I know, you’ve heard it a zillion times in every writing workshop you’ve ever attended. Show, don’t tell. So you know this already, why is this stupid blogger woman harping on it again?
Because, ladies and gentlemen, at my “day job” (which I put in quotation marks because I work at it more than just during the day), I edit manuscripts for authors, and most of you still don’t GET IT.
Yes, intellectually, you all know you’re supposed to show and not tell, but few of you actually make it work. So I’m going to try, with some very beginning examples, to get that light bulb to go on for you. Sometimes hearing things in a million different ways doesn’t work, but number one million and one hits it out of the ballpark. (Enjoying my mixed metaphors? Good.)
Let’s start with a basic example. Adverbs. Anytime you use an adverb, you are probably telling and not showing. Don’t know how to identify an adverb? Don’t feel stupid, many people don’t. For starters, almost all word that end in “ly” are adverbs. They describe how an action is being done. For example, “He ran quickly.” “Quickly is our adverb. It tells how the running was being done.
Most beginners fail to understand that using a word like “quickly” is telling. After all, they reason, they are showing how the running is being done by using the handy adverb. No, no, no. Dear writer, that is not showing, that is telling. Kill all adverbs and make your writing work harder.
Instead of my sample sentence above, you could rewrite it to say:
“He sprinted up the hill.”
This paints a more vivid picture. Sprinting indicates the quickly, but also adds another dimension. Sprinting is more than quick. It’s fast. And going up a hill while sprinting–well our hero is either a world class athlete or about to have a heart attack.
Or you could write the sentence:
“He dashed over the wreckage of the car before it could explode.”
Now, I admit, “dashed” doesn’t necessarily imply running, but it does imply quickly. Maybe another verb would paint a better picture. How about “He forced his way over the wreckage. . .” Or “He climbed over the wreckage.”
See how the verbs make the difference? They paint a unique picture each time.
Another common error is to add a description to a dialogue tag. For example:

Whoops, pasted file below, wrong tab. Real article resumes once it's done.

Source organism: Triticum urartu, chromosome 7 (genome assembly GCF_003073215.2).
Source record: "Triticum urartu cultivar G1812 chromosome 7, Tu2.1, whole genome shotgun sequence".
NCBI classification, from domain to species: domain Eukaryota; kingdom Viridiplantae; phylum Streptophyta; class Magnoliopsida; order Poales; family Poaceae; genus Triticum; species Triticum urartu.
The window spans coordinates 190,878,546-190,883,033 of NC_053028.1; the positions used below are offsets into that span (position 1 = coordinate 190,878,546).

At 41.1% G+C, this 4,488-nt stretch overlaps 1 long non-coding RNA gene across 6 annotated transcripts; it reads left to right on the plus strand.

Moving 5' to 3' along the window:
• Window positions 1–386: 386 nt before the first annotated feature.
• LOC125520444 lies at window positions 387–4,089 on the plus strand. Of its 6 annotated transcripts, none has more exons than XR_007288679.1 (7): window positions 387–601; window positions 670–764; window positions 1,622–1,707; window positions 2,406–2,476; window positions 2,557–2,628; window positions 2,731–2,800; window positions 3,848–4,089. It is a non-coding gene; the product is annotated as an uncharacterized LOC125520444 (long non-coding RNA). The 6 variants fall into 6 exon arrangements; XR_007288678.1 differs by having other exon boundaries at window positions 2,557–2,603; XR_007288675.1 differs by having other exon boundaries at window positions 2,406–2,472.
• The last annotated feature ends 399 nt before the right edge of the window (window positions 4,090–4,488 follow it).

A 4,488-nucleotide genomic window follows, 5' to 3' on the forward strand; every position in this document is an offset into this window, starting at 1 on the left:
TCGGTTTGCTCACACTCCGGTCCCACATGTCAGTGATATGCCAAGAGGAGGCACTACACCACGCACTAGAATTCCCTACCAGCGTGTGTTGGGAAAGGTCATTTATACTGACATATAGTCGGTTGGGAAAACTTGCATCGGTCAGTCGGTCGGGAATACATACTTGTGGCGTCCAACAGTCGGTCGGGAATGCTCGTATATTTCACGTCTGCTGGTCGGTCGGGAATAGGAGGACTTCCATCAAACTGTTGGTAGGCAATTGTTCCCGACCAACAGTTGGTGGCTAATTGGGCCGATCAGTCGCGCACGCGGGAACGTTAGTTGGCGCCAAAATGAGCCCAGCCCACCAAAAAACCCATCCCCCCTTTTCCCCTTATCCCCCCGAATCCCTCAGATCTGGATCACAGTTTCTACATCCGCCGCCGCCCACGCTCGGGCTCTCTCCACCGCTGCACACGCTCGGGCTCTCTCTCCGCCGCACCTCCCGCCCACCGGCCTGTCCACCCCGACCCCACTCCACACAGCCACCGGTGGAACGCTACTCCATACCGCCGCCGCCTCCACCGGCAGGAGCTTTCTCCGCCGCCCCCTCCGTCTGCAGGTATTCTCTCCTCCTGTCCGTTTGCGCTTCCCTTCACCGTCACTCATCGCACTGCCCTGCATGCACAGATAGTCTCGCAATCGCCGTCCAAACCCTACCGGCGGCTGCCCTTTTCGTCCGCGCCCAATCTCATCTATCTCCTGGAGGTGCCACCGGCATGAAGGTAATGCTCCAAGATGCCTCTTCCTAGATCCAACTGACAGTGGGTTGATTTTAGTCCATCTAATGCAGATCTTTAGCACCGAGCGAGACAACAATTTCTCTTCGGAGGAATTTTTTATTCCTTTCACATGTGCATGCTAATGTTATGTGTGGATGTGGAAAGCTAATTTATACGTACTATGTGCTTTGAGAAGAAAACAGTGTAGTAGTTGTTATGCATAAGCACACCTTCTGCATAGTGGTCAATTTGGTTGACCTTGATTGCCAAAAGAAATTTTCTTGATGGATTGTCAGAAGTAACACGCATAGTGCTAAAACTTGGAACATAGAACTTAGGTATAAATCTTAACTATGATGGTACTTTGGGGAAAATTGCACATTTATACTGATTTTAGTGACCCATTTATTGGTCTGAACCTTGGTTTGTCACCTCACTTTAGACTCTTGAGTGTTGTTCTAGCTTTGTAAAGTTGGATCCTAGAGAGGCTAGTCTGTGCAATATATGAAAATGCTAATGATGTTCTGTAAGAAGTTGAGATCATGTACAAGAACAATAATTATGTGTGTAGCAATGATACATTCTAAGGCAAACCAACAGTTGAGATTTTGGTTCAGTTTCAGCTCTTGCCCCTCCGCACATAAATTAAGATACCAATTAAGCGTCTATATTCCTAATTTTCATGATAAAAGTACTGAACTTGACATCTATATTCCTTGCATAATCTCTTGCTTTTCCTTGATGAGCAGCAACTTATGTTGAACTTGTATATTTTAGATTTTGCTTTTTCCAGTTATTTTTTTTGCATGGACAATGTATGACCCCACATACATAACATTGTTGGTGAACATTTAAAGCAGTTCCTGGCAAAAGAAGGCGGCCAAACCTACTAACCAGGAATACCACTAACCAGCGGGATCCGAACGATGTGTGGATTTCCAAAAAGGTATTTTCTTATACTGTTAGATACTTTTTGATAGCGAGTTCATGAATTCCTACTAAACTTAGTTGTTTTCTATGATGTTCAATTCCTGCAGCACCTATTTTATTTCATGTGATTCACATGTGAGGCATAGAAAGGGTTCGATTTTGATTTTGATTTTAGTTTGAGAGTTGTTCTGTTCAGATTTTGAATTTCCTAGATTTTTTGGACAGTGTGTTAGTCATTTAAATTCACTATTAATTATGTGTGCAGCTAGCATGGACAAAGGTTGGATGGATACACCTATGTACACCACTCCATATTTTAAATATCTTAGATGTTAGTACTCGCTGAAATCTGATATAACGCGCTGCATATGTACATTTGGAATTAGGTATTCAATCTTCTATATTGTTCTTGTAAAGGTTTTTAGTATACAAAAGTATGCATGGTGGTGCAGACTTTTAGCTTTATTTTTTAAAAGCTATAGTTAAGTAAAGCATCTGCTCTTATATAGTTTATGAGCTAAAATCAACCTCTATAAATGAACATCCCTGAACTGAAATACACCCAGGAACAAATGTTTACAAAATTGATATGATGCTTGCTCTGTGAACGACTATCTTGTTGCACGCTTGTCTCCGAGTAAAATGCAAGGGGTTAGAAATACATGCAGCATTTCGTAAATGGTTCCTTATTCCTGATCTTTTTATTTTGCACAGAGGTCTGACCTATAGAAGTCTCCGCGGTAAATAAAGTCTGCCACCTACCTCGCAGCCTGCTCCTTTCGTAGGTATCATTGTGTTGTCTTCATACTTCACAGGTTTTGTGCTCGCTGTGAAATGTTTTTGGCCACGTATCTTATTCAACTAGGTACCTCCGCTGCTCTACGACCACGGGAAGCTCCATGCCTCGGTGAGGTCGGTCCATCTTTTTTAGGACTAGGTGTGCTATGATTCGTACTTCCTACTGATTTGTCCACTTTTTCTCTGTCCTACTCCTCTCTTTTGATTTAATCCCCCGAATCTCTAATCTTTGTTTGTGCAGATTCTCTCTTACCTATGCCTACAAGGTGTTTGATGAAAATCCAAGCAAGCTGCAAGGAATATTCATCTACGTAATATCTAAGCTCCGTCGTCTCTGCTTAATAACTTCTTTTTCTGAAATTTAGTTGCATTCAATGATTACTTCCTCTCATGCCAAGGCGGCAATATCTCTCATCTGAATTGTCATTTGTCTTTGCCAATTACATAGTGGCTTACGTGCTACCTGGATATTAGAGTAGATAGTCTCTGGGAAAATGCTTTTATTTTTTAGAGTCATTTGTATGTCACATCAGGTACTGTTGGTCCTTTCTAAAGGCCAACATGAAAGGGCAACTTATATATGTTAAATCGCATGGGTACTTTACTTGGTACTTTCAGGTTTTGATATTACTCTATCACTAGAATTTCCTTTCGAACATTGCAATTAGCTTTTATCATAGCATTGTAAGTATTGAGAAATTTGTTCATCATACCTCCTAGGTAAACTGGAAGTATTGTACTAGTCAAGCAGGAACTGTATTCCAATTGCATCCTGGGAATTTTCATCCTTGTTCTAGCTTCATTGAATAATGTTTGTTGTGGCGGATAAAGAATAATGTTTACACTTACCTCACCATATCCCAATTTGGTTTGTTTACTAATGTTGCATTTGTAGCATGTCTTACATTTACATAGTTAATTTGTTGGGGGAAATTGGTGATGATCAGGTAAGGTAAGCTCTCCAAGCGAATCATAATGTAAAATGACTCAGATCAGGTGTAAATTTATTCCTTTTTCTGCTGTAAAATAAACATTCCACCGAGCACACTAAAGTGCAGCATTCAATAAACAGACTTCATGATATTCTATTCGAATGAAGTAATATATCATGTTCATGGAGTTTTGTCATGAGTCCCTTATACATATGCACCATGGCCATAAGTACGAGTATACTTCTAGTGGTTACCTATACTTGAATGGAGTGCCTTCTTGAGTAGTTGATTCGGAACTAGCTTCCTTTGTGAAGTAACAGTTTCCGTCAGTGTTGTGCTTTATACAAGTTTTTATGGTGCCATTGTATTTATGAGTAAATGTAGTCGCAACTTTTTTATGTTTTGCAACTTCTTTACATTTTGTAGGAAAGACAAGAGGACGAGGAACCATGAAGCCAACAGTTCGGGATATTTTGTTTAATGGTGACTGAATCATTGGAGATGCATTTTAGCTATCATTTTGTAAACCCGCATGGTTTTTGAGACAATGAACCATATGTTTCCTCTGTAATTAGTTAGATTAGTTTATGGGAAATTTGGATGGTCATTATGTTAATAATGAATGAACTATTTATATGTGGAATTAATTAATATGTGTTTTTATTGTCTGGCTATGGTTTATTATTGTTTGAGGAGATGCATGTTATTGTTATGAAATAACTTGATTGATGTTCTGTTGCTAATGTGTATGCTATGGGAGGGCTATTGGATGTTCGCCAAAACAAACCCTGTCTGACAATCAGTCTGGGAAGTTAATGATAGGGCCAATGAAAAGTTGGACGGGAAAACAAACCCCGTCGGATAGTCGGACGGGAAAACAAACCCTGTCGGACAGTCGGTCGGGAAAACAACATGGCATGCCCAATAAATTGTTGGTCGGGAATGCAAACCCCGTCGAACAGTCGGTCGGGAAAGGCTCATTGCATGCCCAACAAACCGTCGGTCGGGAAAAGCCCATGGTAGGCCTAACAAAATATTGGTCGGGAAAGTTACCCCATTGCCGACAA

“I wish I could eat dinner now,” said the girl hungrily.
This goes back to our adverb problem. How does some say something “hungrily?” Does she whine? Does she cry? Does she lie down on the floor and have a tantrum? We could show this more effectively if we flesh out the scene:
The girl tugged at her mom’s sleeve. “I want to eat. Now.” She sat on the floor of the grocery store and crossed her arms. “I’m hungry.” Then she started wailing.
In fact, fleshing out the scene is usually the best way to show instead of tell. Some techniques for this include adding details specific to only that scene. If, for example, I added that the girl tugged on her mom’s coat sleeve, we would know it was probably winter, or at least cold enough for a coat. Rather than summer. This shows the season and the writer doesn’t have to tell it. Or if the girl spoke with a lisp, that would show us something. Or if instead of being in a grocery store they were in a china store, that would show something else. (Not to mention make me nervous she would break things.)
Same with the scene of the guy running that I used as an example above. Details like where he is make a difference. If he’s sprinting up a hill, is he in a race? Or is there a fire? Is he a police officer chasing a suspect? Or someone running after his lose dog? Those details matter.
Another way to flesh out the scene is to show how characters react to what another character is saying.
Let’s say this is our starting exchange:
“You can’t go out tonight,” said Mom.
“But I already promised,” said Claire.
Now, if we want to show this scene more effectively, we could add Claire’s reaction, and then Mom’s:
“You can’t go out tonight,” said Mom.
Claire grabbed the car keys from the hook by the door. She didn’t even bother to put on her coat. “But I already promised,”
Mom grabbed her by the arm.
This response shows us that Claire is not listening, nor does she have any intention of obeying. Let’s try a different way:
“You can’t go out tonight,” said Mom. She coughed into her sleeve as her body sagged into the couch.
Claire felt her mom’s forehead. It was burning up. “But I already promised,” said Claire. “I’ll have to call and cancel.”
Different seen, virtually same dialogue.
This is all part of that revision process I’ve been focusing on lately, and is usually one of the first things to look for after your first draft. Rewrite anything with an adverb, anything where you’re telling us how the dialogue is said, or flesh out any scenes with specific details.